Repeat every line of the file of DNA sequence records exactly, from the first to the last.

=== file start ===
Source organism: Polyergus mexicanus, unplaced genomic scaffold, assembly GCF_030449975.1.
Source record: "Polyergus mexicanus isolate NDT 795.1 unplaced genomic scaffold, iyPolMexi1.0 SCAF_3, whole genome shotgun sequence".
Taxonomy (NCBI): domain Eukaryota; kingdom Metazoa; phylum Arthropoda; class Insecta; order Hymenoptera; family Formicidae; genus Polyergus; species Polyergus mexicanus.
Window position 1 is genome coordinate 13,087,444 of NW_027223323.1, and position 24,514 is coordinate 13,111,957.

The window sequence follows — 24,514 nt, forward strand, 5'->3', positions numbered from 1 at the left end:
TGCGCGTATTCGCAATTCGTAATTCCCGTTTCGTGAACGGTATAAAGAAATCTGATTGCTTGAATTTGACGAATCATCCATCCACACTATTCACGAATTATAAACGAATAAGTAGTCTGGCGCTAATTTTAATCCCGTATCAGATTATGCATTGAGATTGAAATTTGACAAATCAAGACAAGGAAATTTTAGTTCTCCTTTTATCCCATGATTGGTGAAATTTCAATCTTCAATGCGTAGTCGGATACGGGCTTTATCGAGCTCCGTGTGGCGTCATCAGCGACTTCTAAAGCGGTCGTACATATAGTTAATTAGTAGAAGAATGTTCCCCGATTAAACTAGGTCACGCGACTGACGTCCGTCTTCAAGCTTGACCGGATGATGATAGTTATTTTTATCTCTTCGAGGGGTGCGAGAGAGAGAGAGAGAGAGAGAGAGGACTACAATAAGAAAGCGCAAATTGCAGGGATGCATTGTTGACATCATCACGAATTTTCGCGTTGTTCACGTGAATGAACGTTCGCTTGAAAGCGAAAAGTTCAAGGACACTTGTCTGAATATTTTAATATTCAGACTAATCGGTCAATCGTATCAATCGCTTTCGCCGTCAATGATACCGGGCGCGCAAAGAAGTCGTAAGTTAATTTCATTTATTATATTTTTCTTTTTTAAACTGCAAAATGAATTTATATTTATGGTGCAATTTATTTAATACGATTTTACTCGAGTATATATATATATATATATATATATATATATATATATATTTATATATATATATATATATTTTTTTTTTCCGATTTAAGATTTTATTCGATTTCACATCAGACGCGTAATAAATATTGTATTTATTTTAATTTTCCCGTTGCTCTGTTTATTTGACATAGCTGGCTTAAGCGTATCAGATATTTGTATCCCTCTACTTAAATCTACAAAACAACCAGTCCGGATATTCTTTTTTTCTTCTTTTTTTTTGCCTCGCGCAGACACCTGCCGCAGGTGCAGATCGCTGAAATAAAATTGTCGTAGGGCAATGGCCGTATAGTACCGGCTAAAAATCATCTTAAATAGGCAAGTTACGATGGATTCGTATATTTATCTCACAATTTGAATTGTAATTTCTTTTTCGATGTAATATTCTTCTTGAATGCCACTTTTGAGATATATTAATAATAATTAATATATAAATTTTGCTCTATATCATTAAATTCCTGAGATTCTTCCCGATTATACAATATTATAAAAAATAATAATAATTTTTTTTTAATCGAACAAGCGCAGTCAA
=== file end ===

Source organism: Polyergus mexicanus, unplaced genomic scaffold, assembly GCF_030449975.1.
Source record: "Polyergus mexicanus isolate NDT 795.1 unplaced genomic scaffold, iyPolMexi1.0 SCAF_3, whole genome shotgun sequence".
Taxonomy (NCBI): domain Eukaryota; kingdom Metazoa; phylum Arthropoda; class Insecta; order Hymenoptera; family Formicidae; genus Polyergus; species Polyergus mexicanus.
Window position 1 is genome coordinate 13,087,444 of NW_027223323.1, and position 24,514 is coordinate 13,111,957.

The window sequence follows — 24,514 nt, forward strand, 5'->3', positions numbered from 1 at the left end:
TGCGCGTATTCGCAATTCGTAATTCCCGTTTCGTGAACGGTATAAAGAAATCTGATTGCTTGAATTTGACGAATCATCCATCCACACTATTCACGAATTATAAACGAATAAGTAGTCTGGCGCTAATTTTAATCCCGTATCAGATTATGCATTGAGATTGAAATTTGACAAATCAAGACAAGGAAATTTTAGTTCTCCTTTTATCCCATGATTGGTGAAATTTCAATCTTCAATGCGTAGTCGGATACGGGCTTTATCGAGCTCCGTGTGGCGTCATCAGCGACTTCTAAAGCGGTCGTACATATAGTTAATTAGTAGAAGAATGTTCCCCGATTAAACTAGGTCACGCGACTGACGTCCGTCTTCAAGCTTGACCGGATGATGATAGTTATTTTTATCTCTTCGAGGGGTGCGAGAGAGAGAGAGAGAGAGAGAGAGGACTACAATAAGAAAGCGCAAATTGCAGGGATGCATTGTTGACATCATCACGAATTTTCGCGTTGTTCACGTGAATGAACGTTCGCTTGAAAGCGAAAAGTTCAAGGACACTTGTCTGAATATTTTAATATTCAGACTAATCGGTCAATCGTATCAATCGCTTTCGCCGTCAATGATACCGGGCGCGCAAAGAAGTCGTAAGTTAATTTCATTTATTATATTTTTCTTTTTTAAACTGCAAAATGAATTTATATTTATGGTGCAATTTATTTAATACGATTTTACTCGAGTATATATATATATATATATATATATATATATATATATATTTATATATATATATATATATTTTTTTTTTCCGATTTAAGATTTTATTCGATTTCACATCAGACGCGTAATAAATATTGTATTTATTTTAATTTTCCCGTTGCTCTGTTTATTTGACATAGCTGGCTTAAGCGTATCAGATATTTGTATCCCTCTACTTAAATCTACAAAACAACCAGTCCGGATATTCTTTTTTTCTTCTTTTTTTTTGCCTCGCGCAGACACCTGCCGCAGGTGCAGATCGCTGAAATAAAATTGTCGTAGGGCAATGGCCGTATAGTACCGGCTAAAAATCATCTTAAATAGGCAAGTTACGATGGATTCGTATATTTATCTCACAATTTGAATTGTAATTTCTTTTTCGATGTAATATTCTTCTTGAATGCCACTTTTGAGATATATTAATAATAATTAATATATAAATTTTGCTCTATATCATTAAATTCCTGAGATTCTTCCCGATTATACAATATTATAAAAAATAATAATAATTTTTTTTTAATCGAACAAGCGCAGTCAA